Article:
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Cosmic County

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Description

An area that was popular in the 80's due to its ease of access and quality vertical face climbing. Nowadays, a highly under-rated crag with heaps of moderate classics from 17-25. Many routes are mixed, and a single rack of cams and nuts will suffice. But you probably want a bigger rack if getting on the trad routes.

Cosmic is home to several of the best splitter cracks of the Blue Mountains, highlighted by Interstate 31 and Gentlemans Drag, but don't neglect the rest.

Access issues

The access situation to Cosmic County has changed several times over the years. It is very important that climbers use the access track which stays on the eastern side of the Buddhist Monks' Retreat (9 Donald Rd). (In particular both the road down through the Retreat (now overgrown), and the railway easement (now gated, usually locked), must NOT be used under any circumstances).

Approach

Park at the eastern end of Donald Rd, Clarence.

  1. Once you are parked, there is a path marked with a (cairn-33.48638, 150.23477) headed SSW into the bush: this is on the right as you drive into the carpark.

  2. Follow this track down the hill, there are small cairns and pink tape to mark the track. At the base of the hill cross over the log bridge (DO NOT head right to small road - this is private property and could threaten access if used), continue up to where the trail meets the sealed road at a pole with yellow label "683/2 406" (power pole-33.49012, 150.23385).

  3. Take a right on the paved road and keep walking on this road for 3-4mins until you come to "the big tree" in the middle of the road: this was decimated in the 2019-20 Black Summer fires and is now a charred 15m high stump. (You can also cut the corner 50m before you get to the big tree, by continuing left under the power lines to meet the trail going down hill).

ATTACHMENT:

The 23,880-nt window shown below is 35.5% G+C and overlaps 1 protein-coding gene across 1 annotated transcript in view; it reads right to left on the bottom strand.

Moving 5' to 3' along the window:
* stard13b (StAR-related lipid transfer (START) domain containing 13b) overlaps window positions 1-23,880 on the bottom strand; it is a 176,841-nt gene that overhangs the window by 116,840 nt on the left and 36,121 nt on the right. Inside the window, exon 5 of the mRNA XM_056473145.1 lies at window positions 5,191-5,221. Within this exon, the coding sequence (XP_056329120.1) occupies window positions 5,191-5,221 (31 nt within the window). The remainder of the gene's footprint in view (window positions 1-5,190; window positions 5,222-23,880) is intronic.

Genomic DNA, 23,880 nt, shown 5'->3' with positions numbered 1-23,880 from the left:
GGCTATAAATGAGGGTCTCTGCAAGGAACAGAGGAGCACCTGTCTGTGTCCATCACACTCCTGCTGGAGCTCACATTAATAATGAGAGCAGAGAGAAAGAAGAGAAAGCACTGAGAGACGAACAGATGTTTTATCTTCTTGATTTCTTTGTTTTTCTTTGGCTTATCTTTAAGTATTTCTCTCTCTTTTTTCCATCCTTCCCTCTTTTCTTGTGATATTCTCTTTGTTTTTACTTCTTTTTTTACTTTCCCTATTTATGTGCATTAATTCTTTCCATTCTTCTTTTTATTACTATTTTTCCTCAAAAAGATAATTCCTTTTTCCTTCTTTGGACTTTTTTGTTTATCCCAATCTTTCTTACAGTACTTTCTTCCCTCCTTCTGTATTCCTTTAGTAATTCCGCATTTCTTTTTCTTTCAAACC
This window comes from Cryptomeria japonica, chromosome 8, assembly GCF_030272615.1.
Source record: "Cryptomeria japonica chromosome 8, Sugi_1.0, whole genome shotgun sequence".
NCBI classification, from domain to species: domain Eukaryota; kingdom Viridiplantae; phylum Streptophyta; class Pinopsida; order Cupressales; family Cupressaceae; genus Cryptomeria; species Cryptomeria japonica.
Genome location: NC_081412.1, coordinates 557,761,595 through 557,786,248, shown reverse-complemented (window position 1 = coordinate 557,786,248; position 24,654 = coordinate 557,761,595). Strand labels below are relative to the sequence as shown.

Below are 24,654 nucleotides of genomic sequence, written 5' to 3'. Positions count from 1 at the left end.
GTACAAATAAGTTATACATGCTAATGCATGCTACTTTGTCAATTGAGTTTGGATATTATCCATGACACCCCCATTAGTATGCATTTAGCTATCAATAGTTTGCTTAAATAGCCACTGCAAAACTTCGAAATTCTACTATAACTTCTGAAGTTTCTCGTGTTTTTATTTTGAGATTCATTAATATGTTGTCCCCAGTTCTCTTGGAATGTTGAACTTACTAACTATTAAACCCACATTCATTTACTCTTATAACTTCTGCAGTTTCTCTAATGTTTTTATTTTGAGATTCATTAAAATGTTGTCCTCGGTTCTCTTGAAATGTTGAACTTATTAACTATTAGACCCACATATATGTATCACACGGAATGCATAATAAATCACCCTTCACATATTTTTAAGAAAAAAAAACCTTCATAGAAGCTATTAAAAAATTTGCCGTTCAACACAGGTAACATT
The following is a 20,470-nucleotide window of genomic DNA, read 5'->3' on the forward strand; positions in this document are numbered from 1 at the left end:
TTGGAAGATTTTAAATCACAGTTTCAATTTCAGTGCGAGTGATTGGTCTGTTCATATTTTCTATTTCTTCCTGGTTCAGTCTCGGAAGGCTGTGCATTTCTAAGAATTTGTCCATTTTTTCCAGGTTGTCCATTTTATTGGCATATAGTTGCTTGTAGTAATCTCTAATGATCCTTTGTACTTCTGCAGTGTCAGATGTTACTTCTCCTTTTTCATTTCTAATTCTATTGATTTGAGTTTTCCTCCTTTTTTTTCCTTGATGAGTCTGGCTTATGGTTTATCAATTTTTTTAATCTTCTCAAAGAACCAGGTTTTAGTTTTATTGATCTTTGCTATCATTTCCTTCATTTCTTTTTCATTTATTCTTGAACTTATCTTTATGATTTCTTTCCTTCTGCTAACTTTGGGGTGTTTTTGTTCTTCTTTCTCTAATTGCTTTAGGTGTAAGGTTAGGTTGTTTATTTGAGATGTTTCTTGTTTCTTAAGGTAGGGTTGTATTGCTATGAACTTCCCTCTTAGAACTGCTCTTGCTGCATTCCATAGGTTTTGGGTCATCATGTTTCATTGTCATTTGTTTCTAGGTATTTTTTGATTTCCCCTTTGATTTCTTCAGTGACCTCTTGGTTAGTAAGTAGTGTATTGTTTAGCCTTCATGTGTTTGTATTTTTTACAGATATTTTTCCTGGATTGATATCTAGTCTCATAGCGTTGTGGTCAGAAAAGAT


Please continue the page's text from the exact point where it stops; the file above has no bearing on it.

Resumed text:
4. At the big tree, take a left on the dirt fire trail at (-33.490406, 150.23174) - don't take the bitumen rail service road which heads more steeply downhill. Follow the dirt firetrail down hill for 350m. Keep an eye out for a cairn on the left.

  5. Once you find the (cairn-33.493296, 150.23062), take the path along the old overgrown vehicle track heading left. Follow this path (2mins approx) until you come to a clearing that is the old campsite.

  6. At the far downhill side of the campsite find a trail heading right, marked with a cairn (-33.49526, 150.23069). Follow this trail and soon to your left chossy rock walls should appear. About here the Greenhouse Gully descent drops down to the right, as of 2022 this is cairned and fairly well trodden and is not sketchy, awkward or loose like the 39 Steps and Memory Lane descents. Or, stay on the very well trodden clifftop track, keeping an eye out for cairns. You will walk past a log that has step cut into it. And then you will also come across a small creek (can be dry). The view will then open up and beautiful rock walls (of Railway Cliffs and the Freezer) will be to your right.

  7. For Memory Lane area keep walking along the track, staying on top of the cliff line until you come to the first set of chains (at foot level)(now with a fair bit of rust, around the fittings in particular). Use these chains as a handrail to descend and using step cuts into the rock as foot holds. When at the bottom, walk left for 30m and another set of chains will be awaiting for your descent. Descend down the gully and the climb marked 'WW' to your left is Walking Wounded.